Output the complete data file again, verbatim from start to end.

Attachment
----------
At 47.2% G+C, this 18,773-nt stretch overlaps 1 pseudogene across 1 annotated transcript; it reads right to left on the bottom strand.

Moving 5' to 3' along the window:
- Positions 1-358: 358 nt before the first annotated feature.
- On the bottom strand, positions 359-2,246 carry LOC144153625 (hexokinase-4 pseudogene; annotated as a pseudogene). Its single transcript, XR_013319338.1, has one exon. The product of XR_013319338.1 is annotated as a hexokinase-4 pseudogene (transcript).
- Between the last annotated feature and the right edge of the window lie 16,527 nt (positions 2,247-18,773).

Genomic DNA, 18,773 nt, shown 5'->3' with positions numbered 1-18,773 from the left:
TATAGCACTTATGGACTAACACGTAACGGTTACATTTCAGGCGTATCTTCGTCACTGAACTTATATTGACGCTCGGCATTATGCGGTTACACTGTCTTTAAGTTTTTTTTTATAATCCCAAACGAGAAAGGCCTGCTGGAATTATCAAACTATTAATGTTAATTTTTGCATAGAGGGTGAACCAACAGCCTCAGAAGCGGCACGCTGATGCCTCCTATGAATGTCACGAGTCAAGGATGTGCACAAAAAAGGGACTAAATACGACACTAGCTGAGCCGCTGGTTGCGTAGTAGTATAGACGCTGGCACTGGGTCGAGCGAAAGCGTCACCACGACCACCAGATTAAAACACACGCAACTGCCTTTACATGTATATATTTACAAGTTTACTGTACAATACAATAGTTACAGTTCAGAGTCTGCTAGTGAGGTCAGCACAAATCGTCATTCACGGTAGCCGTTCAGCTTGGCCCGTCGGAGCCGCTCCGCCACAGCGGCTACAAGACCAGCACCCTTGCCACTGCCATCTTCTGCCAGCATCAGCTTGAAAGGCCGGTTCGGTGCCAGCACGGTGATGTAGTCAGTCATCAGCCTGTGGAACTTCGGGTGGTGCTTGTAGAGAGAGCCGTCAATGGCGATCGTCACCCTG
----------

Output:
At 47.2% G+C, this 18,773-nt stretch overlaps 1 pseudogene across 1 annotated transcript; it reads right to left on the bottom strand.

Moving 5' to 3' along the window:
- Positions 1-358: 358 nt before the first annotated feature.
- On the bottom strand, positions 359-2,246 carry LOC144153625 (hexokinase-4 pseudogene; annotated as a pseudogene). Its single transcript, XR_013319338.1, has one exon. The product of XR_013319338.1 is annotated as a hexokinase-4 pseudogene (transcript).
- Between the last annotated feature and the right edge of the window lie 16,527 nt (positions 2,247-18,773).

Genomic DNA, 18,773 nt, shown 5'->3' with positions numbered 1-18,773 from the left:
TATAGCACTTATGGACTAACACGTAACGGTTACATTTCAGGCGTATCTTCGTCACTGAACTTATATTGACGCTCGGCATTATGCGGTTACACTGTCTTTAAGTTTTTTTTTATAATCCCAAACGAGAAAGGCCTGCTGGAATTATCAAACTATTAATGTTAATTTTTGCATAGAGGGTGAACCAACAGCCTCAGAAGCGGCACGCTGATGCCTCCTATGAATGTCACGAGTCAAGGATGTGCACAAAAAAGGGACTAAATACGACACTAGCTGAGCCGCTGGTTGCGTAGTAGTATAGACGCTGGCACTGGGTCGAGCGAAAGCGTCACCACGACCACCAGATTAAAACACACGCAACTGCCTTTACATGTATATATTTACAAGTTTACTGTACAATACAATAGTTACAGTTCAGAGTCTGCTAGTGAGGTCAGCACAAATCGTCATTCACGGTAGCCGTTCAGCTTGGCCCGTCGGAGCCGCTCCGCCACAGCGGCTACAAGACCAGCACCCTTGCCACTGCCATCTTCTGCCAGCATCAGCTTGAAAGGCCGGTTCGGTGCCAGCACGGTGATGTAGTCAGTCATCAGCCTGTGGAACTTCGGGTGGTGCTTGTAGAGAGAGCCGTCAATGGCGATCGTCACCCTG